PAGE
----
Should debt be completely tapped out or corporates want to stay within their investment grade credit rating (for some names, they may want to stay at a specific credit rating – for example A-), issuing equity or capital with high equity content is an option when a company requires funding for M&A or capital expenditures.
Issuing Common Equity to Consummate a Merger or Acquisition
Common equity is one of the easiest ways to raise capital and can be raised in a variety of ways for M&A. Common equity can be sold on the market as underwritten by investment banks (with funds raised via an equity bridge loan from corporate banks first), raised privately with a strategic investor such as a pension fund, or included in the purchase price of the acquisition.
Although the easiest to raise, strictly positive from a credit rating standpoint and the most accessible even when all other capital markets are not available, raising equity is dilutive to existing shareholders (especially so exactly when other capital markets are not available), creates a larger total dividend obligation if the acquiring company pays a dividend and come with heavier fees for the investment bank than other capital raises.
Vendor Take Back Equity or Cash-Stock Mix
The easiest way is via including shares in the consideration. When purchasing an asset from another company, there will be a component of the deal that is paid via delivering shares to the seller.
So, for instance, if Company A purchases a portfolio of power assets from Company B for $1,000 with $300 in cash and $700 in stock, Company B will receive a number of shares in Company A deemed to be the equivalent of $700.
These Company A shares will be held on the books of Company B as an investment. This equity is sometimes called vendor take-back equity, with the vendor (seller) maintaining an indirect interest in the asset via ownership of the new entity.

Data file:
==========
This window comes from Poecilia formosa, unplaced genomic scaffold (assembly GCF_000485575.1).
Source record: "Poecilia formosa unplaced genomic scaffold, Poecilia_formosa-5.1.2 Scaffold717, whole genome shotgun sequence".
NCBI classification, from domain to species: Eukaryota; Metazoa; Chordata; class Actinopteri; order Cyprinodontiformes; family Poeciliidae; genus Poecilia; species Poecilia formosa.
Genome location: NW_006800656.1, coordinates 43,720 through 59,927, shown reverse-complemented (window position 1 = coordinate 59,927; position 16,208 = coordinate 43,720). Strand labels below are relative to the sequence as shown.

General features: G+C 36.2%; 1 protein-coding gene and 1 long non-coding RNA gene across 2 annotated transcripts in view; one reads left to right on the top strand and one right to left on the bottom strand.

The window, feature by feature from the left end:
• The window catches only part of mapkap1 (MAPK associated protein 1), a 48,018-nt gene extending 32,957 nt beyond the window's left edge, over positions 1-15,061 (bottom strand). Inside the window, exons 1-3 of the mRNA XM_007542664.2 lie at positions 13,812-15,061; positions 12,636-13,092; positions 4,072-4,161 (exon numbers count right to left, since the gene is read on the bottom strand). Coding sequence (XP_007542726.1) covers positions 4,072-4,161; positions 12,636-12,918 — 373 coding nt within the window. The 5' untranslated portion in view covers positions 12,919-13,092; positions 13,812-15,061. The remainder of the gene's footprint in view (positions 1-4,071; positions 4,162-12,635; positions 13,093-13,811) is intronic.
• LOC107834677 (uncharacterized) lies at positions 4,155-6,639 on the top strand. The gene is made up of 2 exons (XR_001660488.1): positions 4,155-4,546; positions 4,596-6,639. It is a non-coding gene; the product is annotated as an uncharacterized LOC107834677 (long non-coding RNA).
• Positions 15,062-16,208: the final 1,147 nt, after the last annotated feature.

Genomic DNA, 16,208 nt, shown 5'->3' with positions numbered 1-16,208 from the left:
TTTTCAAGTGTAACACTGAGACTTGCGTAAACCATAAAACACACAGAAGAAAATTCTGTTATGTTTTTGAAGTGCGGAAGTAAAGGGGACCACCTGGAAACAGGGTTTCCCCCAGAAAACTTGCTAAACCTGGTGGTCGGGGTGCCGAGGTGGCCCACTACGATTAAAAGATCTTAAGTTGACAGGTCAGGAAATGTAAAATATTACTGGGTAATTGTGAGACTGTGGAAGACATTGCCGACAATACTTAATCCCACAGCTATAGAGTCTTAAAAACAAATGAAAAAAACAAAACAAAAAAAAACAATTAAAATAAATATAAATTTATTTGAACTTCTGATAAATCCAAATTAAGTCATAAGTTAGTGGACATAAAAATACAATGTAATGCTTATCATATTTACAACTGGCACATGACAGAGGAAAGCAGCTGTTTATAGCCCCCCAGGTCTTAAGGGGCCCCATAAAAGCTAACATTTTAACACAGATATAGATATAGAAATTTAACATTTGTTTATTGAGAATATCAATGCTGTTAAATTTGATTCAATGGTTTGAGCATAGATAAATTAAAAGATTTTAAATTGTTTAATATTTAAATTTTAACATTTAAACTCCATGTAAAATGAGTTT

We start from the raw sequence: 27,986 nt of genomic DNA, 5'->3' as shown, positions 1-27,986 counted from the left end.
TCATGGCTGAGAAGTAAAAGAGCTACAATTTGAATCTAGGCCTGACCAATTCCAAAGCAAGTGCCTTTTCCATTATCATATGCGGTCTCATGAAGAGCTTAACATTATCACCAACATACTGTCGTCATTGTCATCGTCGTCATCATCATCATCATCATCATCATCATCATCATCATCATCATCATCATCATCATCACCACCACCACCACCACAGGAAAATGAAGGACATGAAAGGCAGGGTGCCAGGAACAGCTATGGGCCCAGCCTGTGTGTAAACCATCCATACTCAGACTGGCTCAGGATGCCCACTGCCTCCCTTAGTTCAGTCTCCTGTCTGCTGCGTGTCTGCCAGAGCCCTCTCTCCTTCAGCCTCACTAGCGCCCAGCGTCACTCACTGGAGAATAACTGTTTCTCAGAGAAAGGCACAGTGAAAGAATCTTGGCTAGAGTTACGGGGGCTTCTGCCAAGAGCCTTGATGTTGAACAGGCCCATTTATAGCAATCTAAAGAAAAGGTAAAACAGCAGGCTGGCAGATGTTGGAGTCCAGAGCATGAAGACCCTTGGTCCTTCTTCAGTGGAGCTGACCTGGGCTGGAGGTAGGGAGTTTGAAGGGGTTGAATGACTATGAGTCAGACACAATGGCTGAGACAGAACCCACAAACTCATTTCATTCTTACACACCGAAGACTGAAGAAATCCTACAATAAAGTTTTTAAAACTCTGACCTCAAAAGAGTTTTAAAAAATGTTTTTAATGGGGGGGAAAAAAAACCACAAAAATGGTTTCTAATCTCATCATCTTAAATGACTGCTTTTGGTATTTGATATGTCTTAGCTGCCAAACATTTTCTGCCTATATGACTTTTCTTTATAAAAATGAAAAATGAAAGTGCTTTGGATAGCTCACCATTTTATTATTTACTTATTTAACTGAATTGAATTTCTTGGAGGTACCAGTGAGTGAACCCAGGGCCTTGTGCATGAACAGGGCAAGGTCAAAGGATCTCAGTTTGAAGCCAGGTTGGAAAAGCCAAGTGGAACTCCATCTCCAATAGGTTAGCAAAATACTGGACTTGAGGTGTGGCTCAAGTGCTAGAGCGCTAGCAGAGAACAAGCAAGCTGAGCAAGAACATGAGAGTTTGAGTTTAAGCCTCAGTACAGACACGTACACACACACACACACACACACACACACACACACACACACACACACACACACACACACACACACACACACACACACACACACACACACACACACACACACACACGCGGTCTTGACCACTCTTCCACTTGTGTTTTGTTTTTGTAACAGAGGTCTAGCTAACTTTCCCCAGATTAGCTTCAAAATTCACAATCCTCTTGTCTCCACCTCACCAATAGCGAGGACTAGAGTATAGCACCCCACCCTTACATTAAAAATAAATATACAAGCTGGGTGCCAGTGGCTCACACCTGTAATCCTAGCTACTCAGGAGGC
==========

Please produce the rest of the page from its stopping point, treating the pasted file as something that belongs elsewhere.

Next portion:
When a company is purchasing another company outright in a merger, should a proportion be funded via equity, all of Company B will be dissolved into Company A. As such, the consideration will be to the shareholders of Company B directly.
The merger may offer terms such as “shareholders of Company B will receive $12 and 0.7 shares of Company A for each share of company B for a total consideration of $26, representing a 15% premium to yesterday’s closing price.”
Usually corporates are reluctant to issue shares in any situation due to the dilution to existing shareholders. In most cases, common equity issuance results in a fall in the issuing company’s share price.
However, for the purposes of a merger or acquisition it is not uncommon for the acquiring company’s stock price to go up if the investor universe feels that they are 1) getting a good price for the equity or 2) there are tangible synergies.
A Fairly Priced Merger
A good price would be where the assets of the target company is undervalued while the stock of the acquiring company is trading fairly or better. Getting a good price is difficult as merger approaches are usually conducted at a premium to market prices.